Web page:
MONEY SPENT ON PASTIME TRENDING UPWARD
Boating industry shows improvement following economic recovery
“In 2008, we had a much stronger membership and definitely a much stronger Boating membership.” — Commodore, John W. Rampe
How healthy is Lake Erie? We take a look at the health and popularity of Lake Erie as the summer recreation season begins. In addition to the growing algae problem, this three-part series will look at invaders such as Asian carp and also the state of recreational boating.
Those in the know as far as boating goes say the effects the 2008 recession had on the industry around Lake Erie have begun to slow.
From boat dealers and marina managers to marine mechanics and area boat builders, the consensus seems the same: Things are looking up.
“This place was hit hard,” said Mentor Harbor Yachting Club General Manager Jamie Cordova of the impact the economic slump had on the place and its membership numbers, which he added was likely a good indicator of Lake Erie’s boating industry overall during the recession. “And we’re probably a good microcosm to look at.”
The club’s Commodore, John W. Rampe agreed.
“In 2008, we had a much stronger membership and definitely a much stronger Boating membership,” Rampe said. “With the downturn starting in ‘08, going into ‘09, I thin everybody was looking into their discretionary spending and had to make decisions based on how important it was in their lives. Unfortunately, being a private leisure club, you know, it’s one of the first things that will get cut out of people’s budgets.”
In terms of numbers, Cordova summed up the recession’s impact on the club.
“I can tell you that the membership then was pretty much double what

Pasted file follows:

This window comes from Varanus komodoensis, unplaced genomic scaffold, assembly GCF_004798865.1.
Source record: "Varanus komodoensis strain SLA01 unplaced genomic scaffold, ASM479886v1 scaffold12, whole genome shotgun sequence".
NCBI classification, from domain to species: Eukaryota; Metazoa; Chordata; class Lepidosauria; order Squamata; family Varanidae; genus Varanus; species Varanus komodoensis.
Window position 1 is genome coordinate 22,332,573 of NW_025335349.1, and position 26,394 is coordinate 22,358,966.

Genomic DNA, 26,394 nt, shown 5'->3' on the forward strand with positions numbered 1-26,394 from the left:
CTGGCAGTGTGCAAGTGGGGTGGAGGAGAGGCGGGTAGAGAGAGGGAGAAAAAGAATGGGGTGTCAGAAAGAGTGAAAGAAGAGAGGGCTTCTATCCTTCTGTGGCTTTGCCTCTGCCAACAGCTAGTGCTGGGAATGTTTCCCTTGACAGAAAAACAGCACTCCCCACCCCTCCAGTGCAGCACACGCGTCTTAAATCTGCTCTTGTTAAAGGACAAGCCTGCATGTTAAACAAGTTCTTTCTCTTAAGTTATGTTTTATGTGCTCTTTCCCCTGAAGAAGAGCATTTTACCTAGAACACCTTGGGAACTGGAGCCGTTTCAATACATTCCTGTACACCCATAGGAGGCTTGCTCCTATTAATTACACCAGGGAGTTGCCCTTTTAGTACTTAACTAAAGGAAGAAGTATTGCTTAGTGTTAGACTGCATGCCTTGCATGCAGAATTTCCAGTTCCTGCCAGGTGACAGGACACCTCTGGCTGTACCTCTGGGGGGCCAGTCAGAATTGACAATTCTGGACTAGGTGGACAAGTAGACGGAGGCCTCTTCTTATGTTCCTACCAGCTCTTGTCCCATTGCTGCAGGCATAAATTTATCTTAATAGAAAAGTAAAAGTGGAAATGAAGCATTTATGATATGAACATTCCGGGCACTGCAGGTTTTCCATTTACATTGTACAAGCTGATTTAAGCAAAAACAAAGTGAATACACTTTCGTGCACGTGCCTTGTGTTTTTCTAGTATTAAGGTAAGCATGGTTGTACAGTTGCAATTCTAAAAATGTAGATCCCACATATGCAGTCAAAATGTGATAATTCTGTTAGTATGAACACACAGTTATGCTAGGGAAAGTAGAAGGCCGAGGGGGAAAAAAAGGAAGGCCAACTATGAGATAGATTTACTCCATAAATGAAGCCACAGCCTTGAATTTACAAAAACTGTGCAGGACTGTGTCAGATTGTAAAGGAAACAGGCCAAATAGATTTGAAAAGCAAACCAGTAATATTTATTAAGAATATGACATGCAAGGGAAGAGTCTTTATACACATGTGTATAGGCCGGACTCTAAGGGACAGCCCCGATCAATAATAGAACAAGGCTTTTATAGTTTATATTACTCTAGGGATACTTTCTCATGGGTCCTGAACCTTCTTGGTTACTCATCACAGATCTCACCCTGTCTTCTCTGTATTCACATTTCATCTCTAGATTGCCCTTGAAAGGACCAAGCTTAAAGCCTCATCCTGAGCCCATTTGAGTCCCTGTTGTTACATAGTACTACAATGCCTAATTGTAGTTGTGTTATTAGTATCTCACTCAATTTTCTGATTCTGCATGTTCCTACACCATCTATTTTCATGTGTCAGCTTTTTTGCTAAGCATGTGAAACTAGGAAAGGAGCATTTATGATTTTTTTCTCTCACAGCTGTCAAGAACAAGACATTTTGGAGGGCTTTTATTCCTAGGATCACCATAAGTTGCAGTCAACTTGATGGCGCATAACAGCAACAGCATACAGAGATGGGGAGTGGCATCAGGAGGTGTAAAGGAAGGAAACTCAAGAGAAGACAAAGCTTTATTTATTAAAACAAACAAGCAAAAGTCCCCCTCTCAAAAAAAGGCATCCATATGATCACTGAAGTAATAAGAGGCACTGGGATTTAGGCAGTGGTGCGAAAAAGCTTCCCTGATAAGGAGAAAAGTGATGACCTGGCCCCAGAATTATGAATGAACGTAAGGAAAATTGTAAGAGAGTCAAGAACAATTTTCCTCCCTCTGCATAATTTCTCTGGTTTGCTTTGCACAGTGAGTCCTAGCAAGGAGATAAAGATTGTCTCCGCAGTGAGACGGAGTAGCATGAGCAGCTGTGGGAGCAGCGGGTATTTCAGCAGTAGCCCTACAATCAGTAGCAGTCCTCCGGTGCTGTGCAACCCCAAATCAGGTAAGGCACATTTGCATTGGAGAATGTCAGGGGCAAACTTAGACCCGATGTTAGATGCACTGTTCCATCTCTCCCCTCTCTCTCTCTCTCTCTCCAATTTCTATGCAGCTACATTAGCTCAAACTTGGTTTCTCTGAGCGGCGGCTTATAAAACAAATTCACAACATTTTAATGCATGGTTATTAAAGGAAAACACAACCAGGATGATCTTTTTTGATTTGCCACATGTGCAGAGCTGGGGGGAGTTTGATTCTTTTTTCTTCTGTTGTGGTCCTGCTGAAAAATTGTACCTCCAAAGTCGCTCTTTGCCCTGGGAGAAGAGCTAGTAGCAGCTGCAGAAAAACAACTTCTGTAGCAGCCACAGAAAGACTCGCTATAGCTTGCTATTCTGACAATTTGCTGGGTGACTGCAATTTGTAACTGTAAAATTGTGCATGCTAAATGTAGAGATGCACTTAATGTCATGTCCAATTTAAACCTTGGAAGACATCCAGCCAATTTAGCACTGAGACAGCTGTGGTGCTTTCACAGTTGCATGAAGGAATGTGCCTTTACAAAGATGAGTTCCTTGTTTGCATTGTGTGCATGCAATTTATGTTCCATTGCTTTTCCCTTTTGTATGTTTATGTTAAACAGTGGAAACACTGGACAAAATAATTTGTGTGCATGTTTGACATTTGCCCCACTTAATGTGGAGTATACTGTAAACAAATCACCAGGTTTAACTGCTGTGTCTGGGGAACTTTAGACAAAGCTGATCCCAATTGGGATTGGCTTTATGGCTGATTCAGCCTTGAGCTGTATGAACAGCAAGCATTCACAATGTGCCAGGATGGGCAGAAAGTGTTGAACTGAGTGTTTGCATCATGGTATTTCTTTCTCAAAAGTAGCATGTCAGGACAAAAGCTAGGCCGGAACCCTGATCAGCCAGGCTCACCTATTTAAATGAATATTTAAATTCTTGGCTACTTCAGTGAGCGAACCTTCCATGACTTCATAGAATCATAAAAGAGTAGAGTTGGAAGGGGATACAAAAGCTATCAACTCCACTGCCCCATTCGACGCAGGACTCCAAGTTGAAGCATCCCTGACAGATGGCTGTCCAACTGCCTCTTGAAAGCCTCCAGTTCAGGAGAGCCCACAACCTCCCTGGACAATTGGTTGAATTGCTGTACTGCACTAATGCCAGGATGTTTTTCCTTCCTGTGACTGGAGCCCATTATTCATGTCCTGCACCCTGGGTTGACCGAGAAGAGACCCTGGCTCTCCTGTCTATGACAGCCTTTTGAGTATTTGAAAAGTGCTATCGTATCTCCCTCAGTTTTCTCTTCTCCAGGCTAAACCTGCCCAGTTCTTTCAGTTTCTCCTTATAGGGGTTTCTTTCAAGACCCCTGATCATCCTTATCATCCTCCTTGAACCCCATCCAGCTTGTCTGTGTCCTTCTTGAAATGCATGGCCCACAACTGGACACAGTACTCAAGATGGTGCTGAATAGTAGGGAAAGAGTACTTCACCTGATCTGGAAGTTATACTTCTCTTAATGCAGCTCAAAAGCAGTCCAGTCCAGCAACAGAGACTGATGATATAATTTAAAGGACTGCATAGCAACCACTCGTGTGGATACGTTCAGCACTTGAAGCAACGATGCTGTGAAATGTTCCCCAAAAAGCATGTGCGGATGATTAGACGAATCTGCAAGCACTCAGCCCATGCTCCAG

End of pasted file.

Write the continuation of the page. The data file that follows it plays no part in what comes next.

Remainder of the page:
it was... in 2015. The club’s membership (post-recession) pretty much got cut in half over the ensuing years,” Cordova said, adding that it’s looking up lately, however. “The membership numbers over the last three years have trended up for the first time since 2007.”
Both Cordova and Rampe credit a core group of about 50 members who helped keep the club solvent and active during harder times, many of whom lent their personal talents — everything from financial planning, investment expertise, operations experience and other fortés — to the club’s cause during the leaner years with its promising post-recession resurgence.
“We were definitely lucky in the fact that we had some smart people who were able to lend their expertise — to do better budgeting, better operations — to help us operate well, yet be more lean. We learned how to run the place in a much more lean fashion.”
To put things into perspective, Cordova cited the club’s numbers: “Right now, we have 190 total members. Back then — 2007 going into 2008, it was more like 350400 in any given year.”
“It’s been a slow increase,” Rampe said.
Yacht clubs and marinas are far from the only indicators Lake Erie’s boating-market health. Not only do dockage concerns, boat-launch tenders and boaters, themselves have their fingers on the pulse of what’s happening in and around our great Lake’s waters. The folks who maintain, repair and store the vessels do, too.
Take David Bencic, for example. He owns and runs Gale Force Marine Services on Tyler Boulevard in Mentor and prides himself on the fact that “if it’s associated with a boat, we try to do it.”
“We do detailing, bottom painting, mechanical work... We kind of do a little bit of everything,” he said, adding that he’s seen the industry gradually emerge from the rut it was in post-2008. “It’s definitely been picking up over the last few years.
Bencic he’s been seeing more and more boat owners take a proactive approach to maintaining their craft in recent years, compared to dealing with maintenance and upkeep issues on an asneeded basis.
“For a while it was pretty lean,” he said. “People would do only required service. They were not asking for anything extra and just pretty much doing the bare minimum to keep their boats going. Recently, though — I’d say over the last four to five years — it’s been picking up. People are coming to us, asking for electronics installations, for us to do more preventative work as opposed to needbased things. Before that, it was when something stopped working. That’s when they’d call us. Now it’s becoming more common for guys to call and say: ‘It’s not giving me trouble. But I want to make sure it stays that way.”